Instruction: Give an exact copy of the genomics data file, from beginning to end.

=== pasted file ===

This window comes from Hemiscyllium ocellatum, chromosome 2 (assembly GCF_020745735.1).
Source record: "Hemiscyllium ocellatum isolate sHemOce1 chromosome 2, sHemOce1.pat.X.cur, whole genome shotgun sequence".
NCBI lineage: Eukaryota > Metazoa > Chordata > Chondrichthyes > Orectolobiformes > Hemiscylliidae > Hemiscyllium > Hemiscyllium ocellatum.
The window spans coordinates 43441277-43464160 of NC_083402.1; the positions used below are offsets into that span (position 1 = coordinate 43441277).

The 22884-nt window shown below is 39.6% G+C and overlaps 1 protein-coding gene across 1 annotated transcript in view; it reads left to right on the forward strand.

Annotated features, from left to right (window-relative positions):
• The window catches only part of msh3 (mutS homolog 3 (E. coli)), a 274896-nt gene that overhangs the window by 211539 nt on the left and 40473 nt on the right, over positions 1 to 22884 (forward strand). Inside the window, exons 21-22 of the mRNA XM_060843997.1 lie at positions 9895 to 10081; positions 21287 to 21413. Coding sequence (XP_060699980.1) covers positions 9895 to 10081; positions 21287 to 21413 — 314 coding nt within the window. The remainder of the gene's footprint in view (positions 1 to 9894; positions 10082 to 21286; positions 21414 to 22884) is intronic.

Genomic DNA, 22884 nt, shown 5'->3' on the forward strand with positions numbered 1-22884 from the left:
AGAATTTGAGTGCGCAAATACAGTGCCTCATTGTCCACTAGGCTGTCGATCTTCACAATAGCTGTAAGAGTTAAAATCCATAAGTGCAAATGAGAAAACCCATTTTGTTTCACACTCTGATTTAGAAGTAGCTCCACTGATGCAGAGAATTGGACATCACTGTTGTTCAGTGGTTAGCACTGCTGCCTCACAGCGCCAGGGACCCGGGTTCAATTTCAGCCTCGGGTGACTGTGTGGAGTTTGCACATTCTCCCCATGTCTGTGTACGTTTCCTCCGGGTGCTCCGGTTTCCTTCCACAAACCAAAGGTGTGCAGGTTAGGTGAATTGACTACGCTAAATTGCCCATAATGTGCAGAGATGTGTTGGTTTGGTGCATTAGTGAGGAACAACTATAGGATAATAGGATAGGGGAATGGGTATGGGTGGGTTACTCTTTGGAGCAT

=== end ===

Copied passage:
This window comes from Hemiscyllium ocellatum, chromosome 2 (assembly GCF_020745735.1).
Source record: "Hemiscyllium ocellatum isolate sHemOce1 chromosome 2, sHemOce1.pat.X.cur, whole genome shotgun sequence".
NCBI lineage: Eukaryota > Metazoa > Chordata > Chondrichthyes > Orectolobiformes > Hemiscylliidae > Hemiscyllium > Hemiscyllium ocellatum.
The window spans coordinates 43441277-43464160 of NC_083402.1; the positions used below are offsets into that span (position 1 = coordinate 43441277).

The 22884-nt window shown below is 39.6% G+C and overlaps 1 protein-coding gene across 1 annotated transcript in view; it reads left to right on the forward strand.

Annotated features, from left to right (window-relative positions):
• The window catches only part of msh3 (mutS homolog 3 (E. coli)), a 274896-nt gene that overhangs the window by 211539 nt on the left and 40473 nt on the right, over positions 1 to 22884 (forward strand). Inside the window, exons 21-22 of the mRNA XM_060843997.1 lie at positions 9895 to 10081; positions 21287 to 21413. Coding sequence (XP_060699980.1) covers positions 9895 to 10081; positions 21287 to 21413 — 314 coding nt within the window. The remainder of the gene's footprint in view (positions 1 to 9894; positions 10082 to 21286; positions 21414 to 22884) is intronic.

Genomic DNA, 22884 nt, shown 5'->3' on the forward strand with positions numbered 1-22884 from the left:
AGAATTTGAGTGCGCAAATACAGTGCCTCATTGTCCACTAGGCTGTCGATCTTCACAATAGCTGTAAGAGTTAAAATCCATAAGTGCAAATGAGAAAACCCATTTTGTTTCACACTCTGATTTAGAAGTAGCTCCACTGATGCAGAGAATTGGACATCACTGTTGTTCAGTGGTTAGCACTGCTGCCTCACAGCGCCAGGGACCCGGGTTCAATTTCAGCCTCGGGTGACTGTGTGGAGTTTGCACATTCTCCCCATGTCTGTGTACGTTTCCTCCGGGTGCTCCGGTTTCCTTCCACAAACCAAAGGTGTGCAGGTTAGGTGAATTGACTACGCTAAATTGCCCATAATGTGCAGAGATGTGTTGGTTTGGTGCATTAGTGAGGAACAACTATAGGATAATAGGATAGGGGAATGGGTATGGGTGGGTTACTCTTTGGAGCAT